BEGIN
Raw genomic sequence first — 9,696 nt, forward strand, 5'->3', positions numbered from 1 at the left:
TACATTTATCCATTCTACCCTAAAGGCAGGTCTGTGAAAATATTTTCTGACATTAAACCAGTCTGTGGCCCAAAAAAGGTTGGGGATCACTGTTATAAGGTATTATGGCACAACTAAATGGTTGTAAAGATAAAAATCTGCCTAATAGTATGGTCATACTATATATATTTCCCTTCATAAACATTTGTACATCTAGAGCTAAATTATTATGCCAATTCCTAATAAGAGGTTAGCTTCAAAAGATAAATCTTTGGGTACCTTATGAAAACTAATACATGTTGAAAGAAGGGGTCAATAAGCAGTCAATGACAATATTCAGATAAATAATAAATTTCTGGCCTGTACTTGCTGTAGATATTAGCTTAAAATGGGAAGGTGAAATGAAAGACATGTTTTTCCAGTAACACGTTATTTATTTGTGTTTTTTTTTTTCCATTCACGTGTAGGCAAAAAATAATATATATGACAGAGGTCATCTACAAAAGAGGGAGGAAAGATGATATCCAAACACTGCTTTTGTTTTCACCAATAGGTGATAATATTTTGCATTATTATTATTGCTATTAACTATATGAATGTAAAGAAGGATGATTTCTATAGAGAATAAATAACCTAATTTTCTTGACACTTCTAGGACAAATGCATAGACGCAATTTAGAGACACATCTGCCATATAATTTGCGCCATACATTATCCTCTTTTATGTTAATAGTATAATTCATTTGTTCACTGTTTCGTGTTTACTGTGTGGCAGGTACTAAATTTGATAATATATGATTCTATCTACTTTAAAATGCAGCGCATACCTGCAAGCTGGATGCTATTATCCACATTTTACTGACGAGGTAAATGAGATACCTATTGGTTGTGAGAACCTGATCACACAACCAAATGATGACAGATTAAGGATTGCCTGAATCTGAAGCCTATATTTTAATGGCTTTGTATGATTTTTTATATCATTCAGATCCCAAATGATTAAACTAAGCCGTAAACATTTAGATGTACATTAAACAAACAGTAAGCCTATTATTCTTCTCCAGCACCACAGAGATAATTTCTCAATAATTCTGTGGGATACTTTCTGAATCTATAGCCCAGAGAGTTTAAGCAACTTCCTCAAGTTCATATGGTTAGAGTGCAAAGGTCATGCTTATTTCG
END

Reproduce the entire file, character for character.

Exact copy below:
Raw genomic sequence first — 9,696 nt, forward strand, 5'->3', positions numbered from 1 at the left:
TACATTTATCCATTCTACCCTAAAGGCAGGTCTGTGAAAATATTTTCTGACATTAAACCAGTCTGTGGCCCAAAAAAGGTTGGGGATCACTGTTATAAGGTATTATGGCACAACTAAATGGTTGTAAAGATAAAAATCTGCCTAATAGTATGGTCATACTATATATATTTCCCTTCATAAACATTTGTACATCTAGAGCTAAATTATTATGCCAATTCCTAATAAGAGGTTAGCTTCAAAAGATAAATCTTTGGGTACCTTATGAAAACTAATACATGTTGAAAGAAGGGGTCAATAAGCAGTCAATGACAATATTCAGATAAATAATAAATTTCTGGCCTGTACTTGCTGTAGATATTAGCTTAAAATGGGAAGGTGAAATGAAAGACATGTTTTTCCAGTAACACGTTATTTATTTGTGTTTTTTTTTTTCCATTCACGTGTAGGCAAAAAATAATATATATGACAGAGGTCATCTACAAAAGAGGGAGGAAAGATGATATCCAAACACTGCTTTTGTTTTCACCAATAGGTGATAATATTTTGCATTATTATTATTGCTATTAACTATATGAATGTAAAGAAGGATGATTTCTATAGAGAATAAATAACCTAATTTTCTTGACACTTCTAGGACAAATGCATAGACGCAATTTAGAGACACATCTGCCATATAATTTGCGCCATACATTATCCTCTTTTATGTTAATAGTATAATTCATTTGTTCACTGTTTCGTGTTTACTGTGTGGCAGGTACTAAATTTGATAATATATGATTCTATCTACTTTAAAATGCAGCGCATACCTGCAAGCTGGATGCTATTATCCACATTTTACTGACGAGGTAAATGAGATACCTATTGGTTGTGAGAACCTGATCACACAACCAAATGATGACAGATTAAGGATTGCCTGAATCTGAAGCCTATATTTTAATGGCTTTGTATGATTTTTTATATCATTCAGATCCCAAATGATTAAACTAAGCCGTAAACATTTAGATGTACATTAAACAAACAGTAAGCCTATTATTCTTCTCCAGCACCACAGAGATAATTTCTCAATAATTCTGTGGGATACTTTCTGAATCTATAGCCCAGAGAGTTTAAGCAACTTCCTCAAGTTCATATGGTTAGAGTGCAAAGGTCATGCTTATTTCG